You can tell in the movie, we’re not throwing rocks at families and marriage. We’re simply trying to educate married people in the church as well that this is the way the singles in your church feel, and these are the truths from the Bible that you’re complete in Christ. And marriage doesn’t do anything to complete you in Christ. It’s a very personal journey. We’ve had married people when we do screenings at churches with the film. And that’s why I know God was in the making of this film, because we have married people say: “I will never see single adults ever again in the same way. This just changed my perspective completely, what I thought I knew about single adults.” I think married people don’t realize their whole circle changes when [after marriage] suddenly all your friends are married friends. And very few married people hang out with single people and continue to be sensitive to those stresses that they feel in a Christian church. So that’s just been an amazing journey.

It seems like the documentary is not really offering a solution to a problem, but is simply raising the issue for people to consider who may have never thought about what it’s like to be single. Would you say that’s a fair assessment?

Absolutely. A lot of people have asked me. Who’s the intended audience for Single Creek? Life in this world is not easy to put in a box and wrap up with a nice pretty bow. And so I agree with that summary. Most people don’t know that over 90 percent of church pastors are married. And that just plays in to the awkwardness in the church, because I guess people assume that pastors lose their propensity to see their blinders. That’s the human condition. We only see what we’re surrounding ourselves with, right? But the 90 percent of pastors who are married probably aren’t that different from married people in the congregation that need to be exposed to the issues and then pray that the Lord will impress them to minister with and to singles in different ways. The idea of “singles ministry” as you saw in the film, well we kind of had a little fun with it. Because even the term itself is awkward both to singles and to married people.

One of the women you interviewed jokingly said of singles that “we’re relationally remedial,” and I just had to chuckle at that. Do you think that that is how singles are really viewed?

That was an amazing interview actually, because the girl you’re referencing, her name is Rebecca. We spent an hour and a half interviewing her and to be honest it was a very, very challenging interview because she was so introspective and so measuring every word that it took her forever to try and come out with answers. And yet God showed me when I was working on it in post-production that the way the story flowed, it was just amazing. It took three months to take 50 hours of film that we shot during the year and boil it down into a storyline. We had to kind of touch on the issues and make it flow in a way that comes in for a landing.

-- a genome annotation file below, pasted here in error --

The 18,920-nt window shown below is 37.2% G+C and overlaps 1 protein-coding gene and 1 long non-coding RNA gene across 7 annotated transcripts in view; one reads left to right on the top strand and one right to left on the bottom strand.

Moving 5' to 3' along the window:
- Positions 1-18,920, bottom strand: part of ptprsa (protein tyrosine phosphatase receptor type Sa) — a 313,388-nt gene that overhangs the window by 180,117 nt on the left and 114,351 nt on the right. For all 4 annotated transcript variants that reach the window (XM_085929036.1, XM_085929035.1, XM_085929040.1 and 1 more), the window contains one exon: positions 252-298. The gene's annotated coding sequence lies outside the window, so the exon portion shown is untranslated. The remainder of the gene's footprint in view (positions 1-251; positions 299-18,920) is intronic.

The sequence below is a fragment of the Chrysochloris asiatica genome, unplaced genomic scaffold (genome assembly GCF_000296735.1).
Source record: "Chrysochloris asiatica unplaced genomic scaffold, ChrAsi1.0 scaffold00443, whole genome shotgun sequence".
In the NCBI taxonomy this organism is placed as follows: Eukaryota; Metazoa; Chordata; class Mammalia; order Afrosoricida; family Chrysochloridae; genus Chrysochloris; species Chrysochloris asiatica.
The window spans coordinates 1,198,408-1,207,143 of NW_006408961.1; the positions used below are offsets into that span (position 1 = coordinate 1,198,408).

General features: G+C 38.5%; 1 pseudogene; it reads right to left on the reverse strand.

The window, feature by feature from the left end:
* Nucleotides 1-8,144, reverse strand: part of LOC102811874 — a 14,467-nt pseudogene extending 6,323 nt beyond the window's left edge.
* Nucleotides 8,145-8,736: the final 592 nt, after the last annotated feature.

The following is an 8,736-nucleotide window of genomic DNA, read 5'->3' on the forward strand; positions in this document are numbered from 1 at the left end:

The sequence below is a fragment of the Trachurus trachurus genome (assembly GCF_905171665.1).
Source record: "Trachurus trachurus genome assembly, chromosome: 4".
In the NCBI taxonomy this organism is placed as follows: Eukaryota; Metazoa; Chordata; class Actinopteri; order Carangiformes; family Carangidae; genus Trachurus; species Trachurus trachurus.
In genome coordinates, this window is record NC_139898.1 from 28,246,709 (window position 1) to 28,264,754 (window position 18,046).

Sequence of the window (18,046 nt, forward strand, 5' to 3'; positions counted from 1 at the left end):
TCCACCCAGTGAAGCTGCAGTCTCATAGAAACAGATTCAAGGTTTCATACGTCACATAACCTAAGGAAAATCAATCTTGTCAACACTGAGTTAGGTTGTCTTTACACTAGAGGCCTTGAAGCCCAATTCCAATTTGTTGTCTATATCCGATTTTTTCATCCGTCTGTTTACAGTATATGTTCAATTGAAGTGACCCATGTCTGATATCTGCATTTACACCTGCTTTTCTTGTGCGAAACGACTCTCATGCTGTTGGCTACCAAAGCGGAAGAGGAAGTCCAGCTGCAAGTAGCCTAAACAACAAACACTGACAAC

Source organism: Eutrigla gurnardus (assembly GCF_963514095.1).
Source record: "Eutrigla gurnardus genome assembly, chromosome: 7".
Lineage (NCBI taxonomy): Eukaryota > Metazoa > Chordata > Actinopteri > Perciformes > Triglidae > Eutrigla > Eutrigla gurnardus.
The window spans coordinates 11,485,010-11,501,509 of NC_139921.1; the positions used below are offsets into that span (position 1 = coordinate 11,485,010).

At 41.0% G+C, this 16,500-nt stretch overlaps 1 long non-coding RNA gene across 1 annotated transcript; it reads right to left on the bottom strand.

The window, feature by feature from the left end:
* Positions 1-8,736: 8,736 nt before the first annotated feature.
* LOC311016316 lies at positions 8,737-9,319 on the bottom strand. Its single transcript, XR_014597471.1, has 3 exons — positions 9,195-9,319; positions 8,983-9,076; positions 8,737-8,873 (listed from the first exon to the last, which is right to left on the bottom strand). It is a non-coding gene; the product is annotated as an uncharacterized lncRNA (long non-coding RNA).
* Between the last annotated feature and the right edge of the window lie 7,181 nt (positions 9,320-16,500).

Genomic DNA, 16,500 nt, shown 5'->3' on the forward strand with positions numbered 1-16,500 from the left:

What God showed me is that those times when Rebecca shared in the film, I didn’t realize how powerful they were going to be, because I think that the idea is that singles need to be off in the corner. It just reinforces the awkwardness instead of integration which is kind of the message of the film. The church is beginning to reach out in a more effective way that is more integrated and less specializing ministries and labeling each other. You know, like the single parents in the movie—the single moms in the film—and the way they’re labeled. Again, hopefully people are seeing that the larger issue really is the human condition. The singles issue is just one of many in the church. It’s awkward.

I think the former homosexual in the film was probably the greatest example of sacrificial testimony. That’s another supernatural thing that happened is the way that this interview happened with this formerly openly gay person who told his story. In Single Creek we’re not really speaking to that issue [of homosexuality] exactly, but by God’s grace it’s affecting people even who are heterosexual and never struggled with same-sex attraction. They’re seeing it as a call to sacrifice, to surrender whatever it is that I’ve struggled with in my life. And for some reason, the awkwardness of the homosexual question is so divisive and the sin itself is seen as almost more sinful than any other kind of sin. And that’s just not biblical.